Hopes fade for more survivors from Indonesia asylum boat
SYDNEY – The search was to resume on Friday for more survivors from an asylum-seeker boat that disappeared off the Indonesian coast, but hopes were rapidly fading with a crucial rescue window closing.
So far 54 people, revised down by authorities from 55, have been plucked to safety from the ocean since the Australia-bound boat sent a distress signal on Wednesday morning, with nearly 100 people still missing.
The Australian Maritime Safety Authority (AMSA) said the survivors were to be transferred to Indonesian rescue boats early Friday from the merchant ships and an Australian naval vessel that picked them up.
"All survivors, including three with injuries, will be taken to Merak, Indonesia for medical attention," AMSA said, adding that a search operation by three merchant ships and two Australian aircraft would continue.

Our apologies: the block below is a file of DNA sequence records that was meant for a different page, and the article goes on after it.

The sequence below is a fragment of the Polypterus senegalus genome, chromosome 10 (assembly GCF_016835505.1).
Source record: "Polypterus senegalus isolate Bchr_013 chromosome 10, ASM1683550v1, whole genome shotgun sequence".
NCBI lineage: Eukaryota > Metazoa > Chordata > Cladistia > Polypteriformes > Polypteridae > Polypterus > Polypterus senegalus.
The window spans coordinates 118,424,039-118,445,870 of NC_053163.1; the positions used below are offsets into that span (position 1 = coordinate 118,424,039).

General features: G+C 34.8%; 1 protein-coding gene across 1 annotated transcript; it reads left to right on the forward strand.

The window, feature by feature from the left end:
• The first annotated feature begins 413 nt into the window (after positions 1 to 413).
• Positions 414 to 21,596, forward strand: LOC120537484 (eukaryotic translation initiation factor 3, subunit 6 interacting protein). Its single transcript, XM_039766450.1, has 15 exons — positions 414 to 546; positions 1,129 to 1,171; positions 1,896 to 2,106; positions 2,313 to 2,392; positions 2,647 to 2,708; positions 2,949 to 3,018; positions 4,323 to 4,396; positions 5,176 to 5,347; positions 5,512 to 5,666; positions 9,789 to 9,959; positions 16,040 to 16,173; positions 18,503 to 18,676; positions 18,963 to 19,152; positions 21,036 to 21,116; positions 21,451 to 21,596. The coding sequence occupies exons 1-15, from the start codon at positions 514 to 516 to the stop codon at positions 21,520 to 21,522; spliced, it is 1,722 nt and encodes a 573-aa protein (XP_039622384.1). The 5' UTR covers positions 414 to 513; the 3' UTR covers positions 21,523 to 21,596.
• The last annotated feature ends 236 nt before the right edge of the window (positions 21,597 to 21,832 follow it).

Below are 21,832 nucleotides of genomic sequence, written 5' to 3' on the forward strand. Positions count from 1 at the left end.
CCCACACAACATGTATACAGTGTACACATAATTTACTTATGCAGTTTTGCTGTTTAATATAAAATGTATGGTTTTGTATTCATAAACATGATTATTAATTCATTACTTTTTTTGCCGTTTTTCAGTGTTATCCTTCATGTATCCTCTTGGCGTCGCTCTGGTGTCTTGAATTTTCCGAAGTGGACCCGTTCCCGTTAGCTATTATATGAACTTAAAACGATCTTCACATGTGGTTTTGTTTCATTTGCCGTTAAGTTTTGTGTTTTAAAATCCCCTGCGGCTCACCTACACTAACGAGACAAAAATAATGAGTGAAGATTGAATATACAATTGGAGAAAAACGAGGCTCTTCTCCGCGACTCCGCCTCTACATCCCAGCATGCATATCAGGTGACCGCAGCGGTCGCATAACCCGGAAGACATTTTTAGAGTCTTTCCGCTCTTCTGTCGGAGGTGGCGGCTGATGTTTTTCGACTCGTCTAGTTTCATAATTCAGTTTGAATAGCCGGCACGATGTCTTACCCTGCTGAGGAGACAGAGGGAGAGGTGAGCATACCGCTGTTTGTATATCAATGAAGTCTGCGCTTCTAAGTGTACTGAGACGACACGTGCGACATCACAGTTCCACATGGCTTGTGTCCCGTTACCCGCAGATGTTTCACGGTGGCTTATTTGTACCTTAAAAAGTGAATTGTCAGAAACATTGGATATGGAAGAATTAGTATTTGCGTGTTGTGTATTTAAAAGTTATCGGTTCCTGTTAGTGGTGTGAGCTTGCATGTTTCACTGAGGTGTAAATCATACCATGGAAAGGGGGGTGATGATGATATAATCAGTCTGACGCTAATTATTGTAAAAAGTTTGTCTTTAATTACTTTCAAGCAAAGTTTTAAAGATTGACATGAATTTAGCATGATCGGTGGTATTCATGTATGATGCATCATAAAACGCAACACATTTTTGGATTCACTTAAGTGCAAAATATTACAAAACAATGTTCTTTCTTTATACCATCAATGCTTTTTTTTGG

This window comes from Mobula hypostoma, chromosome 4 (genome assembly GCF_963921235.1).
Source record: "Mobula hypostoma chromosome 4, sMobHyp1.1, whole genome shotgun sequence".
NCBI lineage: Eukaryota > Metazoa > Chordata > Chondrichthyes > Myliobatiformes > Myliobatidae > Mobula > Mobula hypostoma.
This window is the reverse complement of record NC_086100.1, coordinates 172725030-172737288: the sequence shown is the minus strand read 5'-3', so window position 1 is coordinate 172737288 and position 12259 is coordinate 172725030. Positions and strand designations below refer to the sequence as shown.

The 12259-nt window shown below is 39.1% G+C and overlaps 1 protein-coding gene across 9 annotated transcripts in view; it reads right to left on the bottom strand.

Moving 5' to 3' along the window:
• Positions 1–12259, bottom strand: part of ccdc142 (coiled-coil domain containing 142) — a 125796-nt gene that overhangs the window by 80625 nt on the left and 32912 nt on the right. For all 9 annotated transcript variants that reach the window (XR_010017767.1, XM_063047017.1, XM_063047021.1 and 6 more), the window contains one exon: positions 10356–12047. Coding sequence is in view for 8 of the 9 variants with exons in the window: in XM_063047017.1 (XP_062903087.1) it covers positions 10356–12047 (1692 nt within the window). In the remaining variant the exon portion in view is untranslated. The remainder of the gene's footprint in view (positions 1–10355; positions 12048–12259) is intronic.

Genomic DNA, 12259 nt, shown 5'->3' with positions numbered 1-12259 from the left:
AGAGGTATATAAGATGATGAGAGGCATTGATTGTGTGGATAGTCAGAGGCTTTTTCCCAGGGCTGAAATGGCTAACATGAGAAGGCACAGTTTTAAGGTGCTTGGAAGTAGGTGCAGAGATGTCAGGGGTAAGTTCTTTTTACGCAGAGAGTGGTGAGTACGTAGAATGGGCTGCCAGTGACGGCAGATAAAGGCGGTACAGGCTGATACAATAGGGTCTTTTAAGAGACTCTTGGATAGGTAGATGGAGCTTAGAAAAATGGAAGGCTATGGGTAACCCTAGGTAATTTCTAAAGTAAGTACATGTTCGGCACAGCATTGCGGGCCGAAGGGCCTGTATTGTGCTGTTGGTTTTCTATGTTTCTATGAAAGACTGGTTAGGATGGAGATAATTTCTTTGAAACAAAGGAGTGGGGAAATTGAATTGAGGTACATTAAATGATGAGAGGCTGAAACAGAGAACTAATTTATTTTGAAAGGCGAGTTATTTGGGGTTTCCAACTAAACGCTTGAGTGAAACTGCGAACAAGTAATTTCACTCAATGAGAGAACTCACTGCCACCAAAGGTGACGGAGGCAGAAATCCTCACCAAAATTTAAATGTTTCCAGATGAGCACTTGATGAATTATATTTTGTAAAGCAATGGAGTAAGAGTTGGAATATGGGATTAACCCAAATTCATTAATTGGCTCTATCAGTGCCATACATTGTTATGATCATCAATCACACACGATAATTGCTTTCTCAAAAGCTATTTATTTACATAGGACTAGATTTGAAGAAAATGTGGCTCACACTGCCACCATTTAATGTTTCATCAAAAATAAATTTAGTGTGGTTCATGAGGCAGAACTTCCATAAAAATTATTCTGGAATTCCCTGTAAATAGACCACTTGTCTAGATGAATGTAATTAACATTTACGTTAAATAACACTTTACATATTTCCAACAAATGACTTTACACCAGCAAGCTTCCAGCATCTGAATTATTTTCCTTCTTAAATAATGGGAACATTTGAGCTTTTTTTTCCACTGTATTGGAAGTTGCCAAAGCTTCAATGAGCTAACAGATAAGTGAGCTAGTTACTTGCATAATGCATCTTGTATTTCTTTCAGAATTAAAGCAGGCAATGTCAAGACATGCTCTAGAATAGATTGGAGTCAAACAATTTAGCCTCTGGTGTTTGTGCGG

But hopes were fading of finding anyone else alive after two days in the water. Reports in Australia said many of those picked up were Afghans.
"We have a window of opportunity – people can survive in the sea for up to 36, maybe 48 hours," Australian Home Affairs Minister Jason Clare told reporters.
The wooden asylum-seeker boat was about eight nautical miles from Java when it issued a distress call in the early hours of Wednesday.
By the time the first people were rescued, they had been in the water for almost 24 hours and had drifted to a point some 40 nautical miles off the Javanese coast. -- afp